A two-year ban that prevents oilseed rape growers from using neonicotinoid pesticides may be made permanent, farm leaders have suggested.
Many growers battling to save rapeseed crops from pests such as cabbage stem flea beetle are hoping to use neonicotinoids again after a two-year moratorium expires in December.
But it now appears that the European Union ban may be here to stay.
An EU-wide mortatorium, which came into force in December 2013, restricts the use of imidacloprid, clothianidin and thiamethoxam on flowering crops.
The restriction was introduced amid claims that neonicotinoids could have a harmful impact on populations of honey bees and other pollinators.
Initially, it was expected that the ban would remain in place throughout the EU for two years.
Now it seems likely that the ban will remain for much longer – until Brussels deems there is compelling scientific evidence that it should be revoked.
NFU combinable crops board chairman Mike Hambly said he was initially of the opinion that neonicotinoid seed treatments were being suspended for two years.
But he warned: “The way they look at it now within Brussels is that it’s not coming back.”
The NFU continues to dispute the science behind the moratorium.
It argues that much of the research justifying the ban was based on artificial dosing studies, rather than what actually happens to bees foraging in neonicotinoid-treated crops.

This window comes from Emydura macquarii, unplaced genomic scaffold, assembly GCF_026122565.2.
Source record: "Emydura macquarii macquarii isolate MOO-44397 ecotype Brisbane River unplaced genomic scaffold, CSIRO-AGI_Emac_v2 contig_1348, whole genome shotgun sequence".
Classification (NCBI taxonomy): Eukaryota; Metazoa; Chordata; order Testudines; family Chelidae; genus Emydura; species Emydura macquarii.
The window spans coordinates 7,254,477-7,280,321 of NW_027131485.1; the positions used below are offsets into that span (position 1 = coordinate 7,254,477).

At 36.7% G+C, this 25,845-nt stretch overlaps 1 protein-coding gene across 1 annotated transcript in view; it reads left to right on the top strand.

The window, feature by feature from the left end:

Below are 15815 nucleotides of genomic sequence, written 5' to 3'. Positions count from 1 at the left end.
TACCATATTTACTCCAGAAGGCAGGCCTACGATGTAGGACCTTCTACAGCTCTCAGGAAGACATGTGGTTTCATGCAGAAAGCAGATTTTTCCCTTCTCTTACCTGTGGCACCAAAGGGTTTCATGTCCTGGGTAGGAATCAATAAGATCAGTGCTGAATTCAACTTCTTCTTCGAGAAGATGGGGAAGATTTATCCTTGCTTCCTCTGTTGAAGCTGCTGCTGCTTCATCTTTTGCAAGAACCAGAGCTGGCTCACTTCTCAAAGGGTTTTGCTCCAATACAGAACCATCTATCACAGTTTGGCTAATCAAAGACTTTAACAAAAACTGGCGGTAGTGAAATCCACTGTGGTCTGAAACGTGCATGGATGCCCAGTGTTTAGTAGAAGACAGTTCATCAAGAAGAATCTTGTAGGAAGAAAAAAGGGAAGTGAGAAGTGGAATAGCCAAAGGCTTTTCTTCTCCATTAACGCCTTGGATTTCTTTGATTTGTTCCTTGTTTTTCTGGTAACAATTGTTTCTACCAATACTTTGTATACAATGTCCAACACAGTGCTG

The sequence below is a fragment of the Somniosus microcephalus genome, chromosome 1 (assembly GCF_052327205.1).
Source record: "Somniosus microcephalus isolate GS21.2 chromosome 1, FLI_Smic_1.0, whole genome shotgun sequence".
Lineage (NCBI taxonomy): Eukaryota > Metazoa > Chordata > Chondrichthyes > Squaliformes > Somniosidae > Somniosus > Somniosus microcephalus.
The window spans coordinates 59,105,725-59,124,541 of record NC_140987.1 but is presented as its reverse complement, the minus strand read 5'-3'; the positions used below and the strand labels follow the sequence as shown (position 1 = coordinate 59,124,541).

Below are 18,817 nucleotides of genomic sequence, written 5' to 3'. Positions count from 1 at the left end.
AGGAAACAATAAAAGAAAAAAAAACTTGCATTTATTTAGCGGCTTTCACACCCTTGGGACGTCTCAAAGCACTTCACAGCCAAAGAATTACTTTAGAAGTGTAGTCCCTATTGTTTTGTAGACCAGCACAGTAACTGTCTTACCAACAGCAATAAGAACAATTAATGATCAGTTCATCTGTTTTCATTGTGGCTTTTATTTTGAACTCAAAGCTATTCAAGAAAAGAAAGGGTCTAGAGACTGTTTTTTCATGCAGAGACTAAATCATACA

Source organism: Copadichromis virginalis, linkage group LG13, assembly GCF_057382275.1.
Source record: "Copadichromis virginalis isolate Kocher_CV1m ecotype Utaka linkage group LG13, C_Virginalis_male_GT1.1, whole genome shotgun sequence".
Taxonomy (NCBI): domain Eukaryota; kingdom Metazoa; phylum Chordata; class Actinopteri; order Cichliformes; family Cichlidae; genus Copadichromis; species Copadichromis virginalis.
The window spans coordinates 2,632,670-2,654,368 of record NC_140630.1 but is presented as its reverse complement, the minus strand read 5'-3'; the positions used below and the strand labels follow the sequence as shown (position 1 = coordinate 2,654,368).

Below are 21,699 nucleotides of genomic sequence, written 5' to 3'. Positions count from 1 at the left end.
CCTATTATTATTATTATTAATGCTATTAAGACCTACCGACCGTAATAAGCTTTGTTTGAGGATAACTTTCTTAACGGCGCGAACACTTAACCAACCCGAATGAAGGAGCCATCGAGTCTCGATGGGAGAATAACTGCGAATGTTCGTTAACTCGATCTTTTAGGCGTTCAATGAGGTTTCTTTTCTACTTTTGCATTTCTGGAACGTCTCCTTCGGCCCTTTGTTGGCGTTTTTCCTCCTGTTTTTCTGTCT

Mr Hambly said the NFU was continuing to make the case for growers to be granted access to neonicotinoids. But he warned that doing so was “looking quite difficult”.
He added: “It is not the case that it is a two-year suspension and then it is suddenly going to appear on the market again.”
Earlier this year, the NFU successfully applied to Defra for an “emergency authorisation” allowing a limited number of oilseed rape growers to use neonicotinoids in areas at risk from flea beetle.
Mr Hambly said: “Crop protection is always a key issue for us.”
The application allowed Modesto and Cruiser seed treatments to be used on just 30,000ha of oilseed rape – about 5% of the national crop – in four counties in eastern England.
Mr Hambly said: “The emergency use authorisation that we gained was not as we liked but it was the best we could achieve.”
A call by environmental campaigners, including Friends of the Earth, for a judicial review of the Defra decision has so far yet to be granted.
Mr Hambly said the NFU hoped to make similar applications for rapeseed growers to use neonicotinoid treatments across a wider area in future years.
But he warned: “The pressure is still on and there are people fighting as hard as they can to make sure that we don’t get those emergency applications granted.”
The NFU was monitoring crops and recording damage by cabbage stem flea beetle in support of any future applications, said Mr Hambly.